Just in time for his upcoming movie, Spider-Man is headlining another solo title with Peter Parker: The Spectacular Spider-Man #1. Is it good?
Writer: Chip Zdarsky
Artist: Adam Kubert
Publisher: Marvel Comics
Writer Chip Zdarsky is well-known for his humorous runs on multiple titles, so it comes as no surprise that his version of Spidey draws heavily upon the character’s trademark wit. The wall-crawler’s personality is both consistent and refreshingly lighthearted throughout this issue. Parker cracks jokes throughout just about every scene, and Zdarsky manages to pull off a smartass protagonist whose quips don’t get old with too much repetition. Not every joke lands, but more than enough do to make up for the occasional miss.
While Zdarsky does a good job on Spider-Man’s dialogue, it’s largely other characters who contribute to the issue’s best moments. Multiple superheroes guest star throughout the issue, including Ant-Man and the Human Torch. It’s nice to see Spidey touch base with other heroes both as a professional and from a friendship perspective. Spidey’s main supporting cast members sometimes more or less amount to just romantic partners and Aunt May, so it’s nice to see him interact with more casual acquaintances. Speaking of romantic partners, though, this issue introduces a possible new flame for Peter. She hasn’t had much development yet, but what little we do see of her seems very promising. Here’s hoping Spidey hit the jackpot once again.
Artistically, there’s a lot to like about this issue. Penciller Adam Kubert does solid work all around, but his backgrounds are particularly noteworthy. The New York cityscapes throughout are gorgeous, with lovely details and fantastic perspective. Jordie Bellaire also contributes to the art’s pizzazz, with bright colors that help sell the book’s cheery tone.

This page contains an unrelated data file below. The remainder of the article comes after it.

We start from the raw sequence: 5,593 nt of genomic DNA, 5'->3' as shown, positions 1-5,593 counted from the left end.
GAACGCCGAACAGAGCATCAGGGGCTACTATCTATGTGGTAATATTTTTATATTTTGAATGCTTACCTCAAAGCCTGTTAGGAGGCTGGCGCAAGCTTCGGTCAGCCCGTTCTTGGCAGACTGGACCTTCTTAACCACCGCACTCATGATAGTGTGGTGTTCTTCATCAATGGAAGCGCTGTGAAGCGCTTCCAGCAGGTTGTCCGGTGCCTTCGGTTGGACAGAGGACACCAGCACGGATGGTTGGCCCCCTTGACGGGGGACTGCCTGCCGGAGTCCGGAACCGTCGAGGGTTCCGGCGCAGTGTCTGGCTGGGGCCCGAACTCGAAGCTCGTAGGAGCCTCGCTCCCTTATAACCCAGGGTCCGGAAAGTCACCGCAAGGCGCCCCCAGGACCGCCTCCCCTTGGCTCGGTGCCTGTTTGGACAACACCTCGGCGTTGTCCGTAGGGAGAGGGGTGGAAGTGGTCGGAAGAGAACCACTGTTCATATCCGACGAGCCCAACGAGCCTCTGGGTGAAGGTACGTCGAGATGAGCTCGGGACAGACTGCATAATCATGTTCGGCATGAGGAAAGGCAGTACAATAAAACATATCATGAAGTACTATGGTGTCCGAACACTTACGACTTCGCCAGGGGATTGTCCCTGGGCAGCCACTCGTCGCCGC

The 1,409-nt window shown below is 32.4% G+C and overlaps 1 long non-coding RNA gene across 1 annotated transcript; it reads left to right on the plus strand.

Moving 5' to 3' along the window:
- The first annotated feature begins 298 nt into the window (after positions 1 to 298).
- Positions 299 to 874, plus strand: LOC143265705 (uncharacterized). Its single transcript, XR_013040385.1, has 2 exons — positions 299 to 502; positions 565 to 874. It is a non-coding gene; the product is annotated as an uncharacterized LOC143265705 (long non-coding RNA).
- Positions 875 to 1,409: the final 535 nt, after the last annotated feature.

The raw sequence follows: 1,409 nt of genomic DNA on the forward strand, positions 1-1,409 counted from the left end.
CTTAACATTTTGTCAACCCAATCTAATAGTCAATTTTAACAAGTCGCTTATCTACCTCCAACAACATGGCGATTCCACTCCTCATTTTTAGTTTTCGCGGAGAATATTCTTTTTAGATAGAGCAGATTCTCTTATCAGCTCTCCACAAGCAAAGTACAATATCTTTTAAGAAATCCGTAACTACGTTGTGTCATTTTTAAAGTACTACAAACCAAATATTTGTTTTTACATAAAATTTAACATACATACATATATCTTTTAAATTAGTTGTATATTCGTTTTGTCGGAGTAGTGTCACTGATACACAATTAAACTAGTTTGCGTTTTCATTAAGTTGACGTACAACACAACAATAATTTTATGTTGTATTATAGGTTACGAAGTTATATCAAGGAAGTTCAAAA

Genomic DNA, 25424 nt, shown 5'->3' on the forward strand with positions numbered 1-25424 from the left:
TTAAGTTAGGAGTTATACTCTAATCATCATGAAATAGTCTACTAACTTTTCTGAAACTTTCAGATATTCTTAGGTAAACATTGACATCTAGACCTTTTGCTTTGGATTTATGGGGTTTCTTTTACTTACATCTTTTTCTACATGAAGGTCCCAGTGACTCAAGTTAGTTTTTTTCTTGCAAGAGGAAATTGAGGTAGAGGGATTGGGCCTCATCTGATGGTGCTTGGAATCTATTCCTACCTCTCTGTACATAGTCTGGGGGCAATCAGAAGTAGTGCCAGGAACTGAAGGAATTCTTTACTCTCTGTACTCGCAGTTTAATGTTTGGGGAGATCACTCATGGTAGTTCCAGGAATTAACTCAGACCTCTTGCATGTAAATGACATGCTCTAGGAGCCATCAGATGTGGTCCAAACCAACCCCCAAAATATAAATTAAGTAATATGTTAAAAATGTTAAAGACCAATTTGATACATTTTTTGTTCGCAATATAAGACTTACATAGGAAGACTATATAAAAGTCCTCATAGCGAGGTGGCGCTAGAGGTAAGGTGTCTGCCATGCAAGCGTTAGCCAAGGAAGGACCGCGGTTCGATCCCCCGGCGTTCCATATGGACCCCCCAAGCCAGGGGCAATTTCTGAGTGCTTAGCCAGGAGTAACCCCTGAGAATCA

My main qualms with this issue center around the plot. I like several of the characters, but I don’t care much for what they’re actually doing. There’s some hints at sinister events related to hacked cell phones, which aren’t very exciting, and that’s the most we get in terms of any real villainy. Spidey takes down some purse thieves, but ultimately there’s no real interesting antagonist in this issue. Most of the issue’s page-time is devoted to the cell phone plot, Spidey’s friends and new possible love interest (Rebecca), and the introduction of an inventor who builds and fixes superheroes’ tech. The inventor isn’t particularly intriguing yet, so the most enjoyable scenes are the ones concerning Rebecca, Ant-Man, or the Human Torch.
Full disclosure, I’m a sucker for comics that are driven by character interactions and development. With that said, however, while the character work here is good, it’s not good enough to totally make up for the plot’s lack of interesting substance. Nonetheless, energetic artwork, fun atmosphere, and likable guest stars help this series make a good first impression.